Generalized permutation matrix
In mathematics, a generalized permutation matrix (or monomial matrix) is a matrix with the same nonzero pattern as a permutation matrix, i.e. there is exactly one nonzero entry in each row and each column. Unlike a permutation matrix, where the nonzero entry must be 1, in a generalized permutation matrix the nonzero entry can be any nonzero value. An example of a generalized permutation matrix is
The set of n × n generalized permutation matrices with entries in a field F forms a subgroup of the general linear group GL(n, F), in which the group of nonsingular diagonal matrices Δ(n, F) forms a normal subgroup. Indeed, the generalized permutation matrices are the normalizer of the diagonal matrices, meaning that the generalized permutation matrices are the largest subgroup of GL(n, F) in which diagonal matrices are normal.
where Sn acts by permuting coordinates and the diagonal matrices Δ(n, F) are isomorphic to the n-fold product (F×)n.
To be precise, the generalized permutation matrices are a (faithful) linear representation of this abstract wreath product: a realization of the abstract group as a subgroup of matrices.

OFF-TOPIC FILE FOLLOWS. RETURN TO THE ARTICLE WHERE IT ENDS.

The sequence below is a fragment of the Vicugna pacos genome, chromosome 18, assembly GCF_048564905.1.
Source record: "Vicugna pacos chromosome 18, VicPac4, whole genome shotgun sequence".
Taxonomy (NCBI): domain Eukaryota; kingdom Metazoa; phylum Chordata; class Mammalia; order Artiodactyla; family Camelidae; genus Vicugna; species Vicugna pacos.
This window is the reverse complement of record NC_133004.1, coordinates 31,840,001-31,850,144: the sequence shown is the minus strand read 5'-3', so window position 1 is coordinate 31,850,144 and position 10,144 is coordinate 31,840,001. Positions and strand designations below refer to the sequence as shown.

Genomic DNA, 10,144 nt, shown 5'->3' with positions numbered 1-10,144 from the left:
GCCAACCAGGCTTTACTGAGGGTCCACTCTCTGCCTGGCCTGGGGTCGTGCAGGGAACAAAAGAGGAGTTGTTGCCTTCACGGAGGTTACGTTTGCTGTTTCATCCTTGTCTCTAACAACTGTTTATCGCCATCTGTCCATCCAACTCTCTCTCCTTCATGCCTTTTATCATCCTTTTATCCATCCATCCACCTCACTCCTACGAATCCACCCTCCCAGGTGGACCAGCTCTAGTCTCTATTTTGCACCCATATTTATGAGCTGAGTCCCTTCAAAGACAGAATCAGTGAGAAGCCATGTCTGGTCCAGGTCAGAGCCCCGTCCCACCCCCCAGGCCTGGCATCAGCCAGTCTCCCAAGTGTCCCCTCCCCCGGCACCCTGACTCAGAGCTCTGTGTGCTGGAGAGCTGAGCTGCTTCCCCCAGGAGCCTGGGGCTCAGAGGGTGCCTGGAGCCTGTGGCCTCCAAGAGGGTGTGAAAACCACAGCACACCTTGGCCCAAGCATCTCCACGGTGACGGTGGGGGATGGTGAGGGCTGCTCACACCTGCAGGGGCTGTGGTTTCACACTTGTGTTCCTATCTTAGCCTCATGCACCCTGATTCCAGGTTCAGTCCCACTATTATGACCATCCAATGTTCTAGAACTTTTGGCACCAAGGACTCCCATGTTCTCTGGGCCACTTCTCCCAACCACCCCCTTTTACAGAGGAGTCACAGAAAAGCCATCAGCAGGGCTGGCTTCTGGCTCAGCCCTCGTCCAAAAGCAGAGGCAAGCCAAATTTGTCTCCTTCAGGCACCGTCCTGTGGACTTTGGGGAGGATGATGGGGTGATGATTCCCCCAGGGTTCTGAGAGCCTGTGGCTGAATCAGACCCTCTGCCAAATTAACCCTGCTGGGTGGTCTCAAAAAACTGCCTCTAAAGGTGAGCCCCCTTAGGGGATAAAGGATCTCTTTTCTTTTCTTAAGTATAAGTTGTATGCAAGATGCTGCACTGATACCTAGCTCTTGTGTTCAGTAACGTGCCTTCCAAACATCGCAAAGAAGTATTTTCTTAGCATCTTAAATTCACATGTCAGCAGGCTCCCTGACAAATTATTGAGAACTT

One can generalize further by allowing the entries to lie in a ring, rather than in a field. In that case if the non-zero entries are required to be units in the ring, one again obtains a group. On the other hand, if the non-zero entries are only required to be non-zero, but not necessarily invertible, this set of matrices forms a semigroup instead.
A signed permutation matrix is a generalized permutation matrix whose nonzero entries are ±1, and are the integer generalized permutation matrices with integer inverse.
Monomial matrices occur in representation theory in the context of monomial representations. A monomial representation of a group G is a linear representation ρ : G → GL(n, F) of G (here F is the defining field of the representation) such that the image ρ(G) is a subgroup of the group of monomial matrices.